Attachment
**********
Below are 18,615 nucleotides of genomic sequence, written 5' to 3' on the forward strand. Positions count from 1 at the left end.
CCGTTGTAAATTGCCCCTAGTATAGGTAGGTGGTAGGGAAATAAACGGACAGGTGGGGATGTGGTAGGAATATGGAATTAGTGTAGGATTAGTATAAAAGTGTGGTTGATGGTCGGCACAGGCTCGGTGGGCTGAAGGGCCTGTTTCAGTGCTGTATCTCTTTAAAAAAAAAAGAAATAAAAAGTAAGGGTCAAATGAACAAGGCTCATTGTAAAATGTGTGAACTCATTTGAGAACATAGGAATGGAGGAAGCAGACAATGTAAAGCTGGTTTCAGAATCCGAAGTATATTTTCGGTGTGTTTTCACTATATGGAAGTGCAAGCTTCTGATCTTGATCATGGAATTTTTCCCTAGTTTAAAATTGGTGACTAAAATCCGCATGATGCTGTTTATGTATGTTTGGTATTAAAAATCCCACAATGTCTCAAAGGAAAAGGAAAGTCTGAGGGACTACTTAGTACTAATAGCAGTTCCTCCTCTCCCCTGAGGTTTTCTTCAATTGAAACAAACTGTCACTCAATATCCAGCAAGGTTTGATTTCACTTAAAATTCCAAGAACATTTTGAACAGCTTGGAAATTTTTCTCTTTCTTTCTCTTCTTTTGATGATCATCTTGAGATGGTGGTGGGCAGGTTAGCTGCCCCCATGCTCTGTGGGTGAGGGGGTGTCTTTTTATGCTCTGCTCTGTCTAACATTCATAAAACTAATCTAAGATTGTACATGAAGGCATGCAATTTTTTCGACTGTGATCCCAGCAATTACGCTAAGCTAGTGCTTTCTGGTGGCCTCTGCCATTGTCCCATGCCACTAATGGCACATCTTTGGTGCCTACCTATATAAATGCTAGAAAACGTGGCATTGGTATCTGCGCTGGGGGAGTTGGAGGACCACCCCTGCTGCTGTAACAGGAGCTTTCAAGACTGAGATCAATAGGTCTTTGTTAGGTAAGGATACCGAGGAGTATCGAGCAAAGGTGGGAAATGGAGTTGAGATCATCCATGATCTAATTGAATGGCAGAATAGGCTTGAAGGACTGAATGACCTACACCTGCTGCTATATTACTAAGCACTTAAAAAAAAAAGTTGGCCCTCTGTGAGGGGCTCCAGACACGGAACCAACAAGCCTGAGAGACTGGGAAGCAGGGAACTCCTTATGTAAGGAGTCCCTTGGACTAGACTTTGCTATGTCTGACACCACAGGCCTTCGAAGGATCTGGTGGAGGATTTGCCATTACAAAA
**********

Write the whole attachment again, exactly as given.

Below are 18,615 nucleotides of genomic sequence, written 5' to 3' on the forward strand. Positions count from 1 at the left end.
CCGTTGTAAATTGCCCCTAGTATAGGTAGGTGGTAGGGAAATAAACGGACAGGTGGGGATGTGGTAGGAATATGGAATTAGTGTAGGATTAGTATAAAAGTGTGGTTGATGGTCGGCACAGGCTCGGTGGGCTGAAGGGCCTGTTTCAGTGCTGTATCTCTTTAAAAAAAAAAGAAATAAAAAGTAAGGGTCAAATGAACAAGGCTCATTGTAAAATGTGTGAACTCATTTGAGAACATAGGAATGGAGGAAGCAGACAATGTAAAGCTGGTTTCAGAATCCGAAGTATATTTTCGGTGTGTTTTCACTATATGGAAGTGCAAGCTTCTGATCTTGATCATGGAATTTTTCCCTAGTTTAAAATTGGTGACTAAAATCCGCATGATGCTGTTTATGTATGTTTGGTATTAAAAATCCCACAATGTCTCAAAGGAAAAGGAAAGTCTGAGGGACTACTTAGTACTAATAGCAGTTCCTCCTCTCCCCTGAGGTTTTCTTCAATTGAAACAAACTGTCACTCAATATCCAGCAAGGTTTGATTTCACTTAAAATTCCAAGAACATTTTGAACAGCTTGGAAATTTTTCTCTTTCTTTCTCTTCTTTTGATGATCATCTTGAGATGGTGGTGGGCAGGTTAGCTGCCCCCATGCTCTGTGGGTGAGGGGGTGTCTTTTTATGCTCTGCTCTGTCTAACATTCATAAAACTAATCTAAGATTGTACATGAAGGCATGCAATTTTTTCGACTGTGATCCCAGCAATTACGCTAAGCTAGTGCTTTCTGGTGGCCTCTGCCATTGTCCCATGCCACTAATGGCACATCTTTGGTGCCTACCTATATAAATGCTAGAAAACGTGGCATTGGTATCTGCGCTGGGGGAGTTGGAGGACCACCCCTGCTGCTGTAACAGGAGCTTTCAAGACTGAGATCAATAGGTCTTTGTTAGGTAAGGATACCGAGGAGTATCGAGCAAAGGTGGGAAATGGAGTTGAGATCATCCATGATCTAATTGAATGGCAGAATAGGCTTGAAGGACTGAATGACCTACACCTGCTGCTATATTACTAAGCACTTAAAAAAAAAAGTTGGCCCTCTGTGAGGGGCTCCAGACACGGAACCAACAAGCCTGAGAGACTGGGAAGCAGGGAACTCCTTATGTAAGGAGTCCCTTGGACTAGACTTTGCTATGTCTGACACCACAGGCCTTCGAAGGATCTGGTGGAGGATTTGCCATTACAAAA